Opened in 1918 by Mendel Slatkine, the venue is an unmissable, centenary-old institution of Calvin’s city. For a long time, it worked as a bookshop only. Two generations later, it made sense to convert the space into a literary cafe, combining the intellectual legacy to something more telling of our time.
In a relatively confined space, narrow in places and with an open window front on the street, the challenge was to bring together books and bottles, mixing heritage and contemporaneity, fiction authors with gossips at the counter. To do so, the architects designed two large shelves placed in front of one another. They shared the same proportions, with three different heights allowing to display items of various sizes. On one side, books are lit from top to bottom, while on the other, bottles receive light from the bottom up to highlight their bases and labels. The whole space (flooring, bar, tables) is covered in oak, giving it warmth, while the walls and ceiling bear copper-coloured paint.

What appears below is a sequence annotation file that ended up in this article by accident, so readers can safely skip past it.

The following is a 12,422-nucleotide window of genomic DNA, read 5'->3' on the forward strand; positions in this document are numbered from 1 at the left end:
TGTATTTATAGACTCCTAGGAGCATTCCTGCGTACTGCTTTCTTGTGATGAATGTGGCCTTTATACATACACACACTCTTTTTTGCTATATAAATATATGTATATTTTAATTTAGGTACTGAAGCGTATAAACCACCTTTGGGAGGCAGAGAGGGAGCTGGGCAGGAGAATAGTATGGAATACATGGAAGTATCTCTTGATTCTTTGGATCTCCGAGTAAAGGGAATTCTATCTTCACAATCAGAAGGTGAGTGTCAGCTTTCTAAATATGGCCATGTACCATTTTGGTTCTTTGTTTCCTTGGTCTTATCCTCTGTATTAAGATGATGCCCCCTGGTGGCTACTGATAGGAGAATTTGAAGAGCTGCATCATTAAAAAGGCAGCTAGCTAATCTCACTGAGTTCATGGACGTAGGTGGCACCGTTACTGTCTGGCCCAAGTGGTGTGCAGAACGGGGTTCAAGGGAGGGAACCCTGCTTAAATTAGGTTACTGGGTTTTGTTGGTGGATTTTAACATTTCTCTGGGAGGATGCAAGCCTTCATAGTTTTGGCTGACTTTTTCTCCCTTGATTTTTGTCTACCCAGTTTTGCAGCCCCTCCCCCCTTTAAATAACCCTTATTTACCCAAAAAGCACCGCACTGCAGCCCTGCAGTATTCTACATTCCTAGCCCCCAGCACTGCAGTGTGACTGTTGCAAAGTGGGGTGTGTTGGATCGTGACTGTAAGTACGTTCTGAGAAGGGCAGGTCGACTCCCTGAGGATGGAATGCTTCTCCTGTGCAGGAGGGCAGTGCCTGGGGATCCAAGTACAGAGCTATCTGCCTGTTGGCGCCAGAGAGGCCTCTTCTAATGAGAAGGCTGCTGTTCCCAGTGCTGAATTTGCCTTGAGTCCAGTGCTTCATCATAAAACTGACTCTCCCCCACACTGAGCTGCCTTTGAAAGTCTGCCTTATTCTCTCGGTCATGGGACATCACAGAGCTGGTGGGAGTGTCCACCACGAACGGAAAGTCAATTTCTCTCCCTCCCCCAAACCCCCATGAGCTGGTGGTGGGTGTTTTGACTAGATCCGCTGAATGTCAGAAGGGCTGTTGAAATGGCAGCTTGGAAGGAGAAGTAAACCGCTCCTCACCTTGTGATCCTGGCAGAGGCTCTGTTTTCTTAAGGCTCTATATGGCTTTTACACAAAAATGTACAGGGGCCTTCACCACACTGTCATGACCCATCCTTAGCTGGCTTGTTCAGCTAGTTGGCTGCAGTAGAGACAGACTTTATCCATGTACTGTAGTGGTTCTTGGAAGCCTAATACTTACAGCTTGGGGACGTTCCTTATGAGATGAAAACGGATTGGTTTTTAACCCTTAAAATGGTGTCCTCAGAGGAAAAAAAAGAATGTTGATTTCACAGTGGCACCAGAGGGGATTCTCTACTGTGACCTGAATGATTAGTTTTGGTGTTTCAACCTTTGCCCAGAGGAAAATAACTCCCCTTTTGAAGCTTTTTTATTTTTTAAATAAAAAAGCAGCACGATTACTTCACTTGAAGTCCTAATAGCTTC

At the end of the cafe, we find a more secluded room where a similar shelf with three heights occupies the back wall. An opening from the ceiling fuels the room with natural light in the day, this space being part of the old courtyard.
At the heart of Geneva’s old town, Café Slatkine reinvents the genre of the literary cafe, books on one side and bottles on the other.
A second, more secluded room lies at the end of the cafe—the perfect space for more intimate gatherings.